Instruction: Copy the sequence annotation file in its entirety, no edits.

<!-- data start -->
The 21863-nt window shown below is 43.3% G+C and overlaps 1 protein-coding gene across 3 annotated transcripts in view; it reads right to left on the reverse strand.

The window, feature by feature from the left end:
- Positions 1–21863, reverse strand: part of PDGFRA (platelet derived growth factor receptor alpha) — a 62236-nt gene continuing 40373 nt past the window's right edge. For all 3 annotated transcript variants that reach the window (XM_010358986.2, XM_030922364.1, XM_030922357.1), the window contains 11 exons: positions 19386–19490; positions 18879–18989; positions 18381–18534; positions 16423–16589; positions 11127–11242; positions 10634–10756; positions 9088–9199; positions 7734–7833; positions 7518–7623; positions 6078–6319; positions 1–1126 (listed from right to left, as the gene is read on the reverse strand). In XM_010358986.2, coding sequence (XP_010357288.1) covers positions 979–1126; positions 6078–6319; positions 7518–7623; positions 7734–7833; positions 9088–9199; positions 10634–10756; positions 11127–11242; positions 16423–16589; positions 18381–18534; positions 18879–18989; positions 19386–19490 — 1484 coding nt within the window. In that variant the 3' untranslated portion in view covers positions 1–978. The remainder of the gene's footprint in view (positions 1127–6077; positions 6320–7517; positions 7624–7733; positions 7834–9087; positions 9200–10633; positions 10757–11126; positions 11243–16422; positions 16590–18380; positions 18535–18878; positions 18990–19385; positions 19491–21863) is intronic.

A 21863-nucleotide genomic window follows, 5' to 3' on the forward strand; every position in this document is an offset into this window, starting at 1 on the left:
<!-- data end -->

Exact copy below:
The 21863-nt window shown below is 43.3% G+C and overlaps 1 protein-coding gene across 3 annotated transcripts in view; it reads right to left on the reverse strand.

The window, feature by feature from the left end:
- Positions 1–21863, reverse strand: part of PDGFRA (platelet derived growth factor receptor alpha) — a 62236-nt gene continuing 40373 nt past the window's right edge. For all 3 annotated transcript variants that reach the window (XM_010358986.2, XM_030922364.1, XM_030922357.1), the window contains 11 exons: positions 19386–19490; positions 18879–18989; positions 18381–18534; positions 16423–16589; positions 11127–11242; positions 10634–10756; positions 9088–9199; positions 7734–7833; positions 7518–7623; positions 6078–6319; positions 1–1126 (listed from right to left, as the gene is read on the reverse strand). In XM_010358986.2, coding sequence (XP_010357288.1) covers positions 979–1126; positions 6078–6319; positions 7518–7623; positions 7734–7833; positions 9088–9199; positions 10634–10756; positions 11127–11242; positions 16423–16589; positions 18381–18534; positions 18879–18989; positions 19386–19490 — 1484 coding nt within the window. In that variant the 3' untranslated portion in view covers positions 1–978. The remainder of the gene's footprint in view (positions 1127–6077; positions 6320–7517; positions 7624–7733; positions 7834–9087; positions 9200–10633; positions 10757–11126; positions 11243–16422; positions 16590–18380; positions 18535–18878; positions 18990–19385; positions 19491–21863) is intronic.

A 21863-nucleotide genomic window follows, 5' to 3' on the forward strand; every position in this document is an offset into this window, starting at 1 on the left: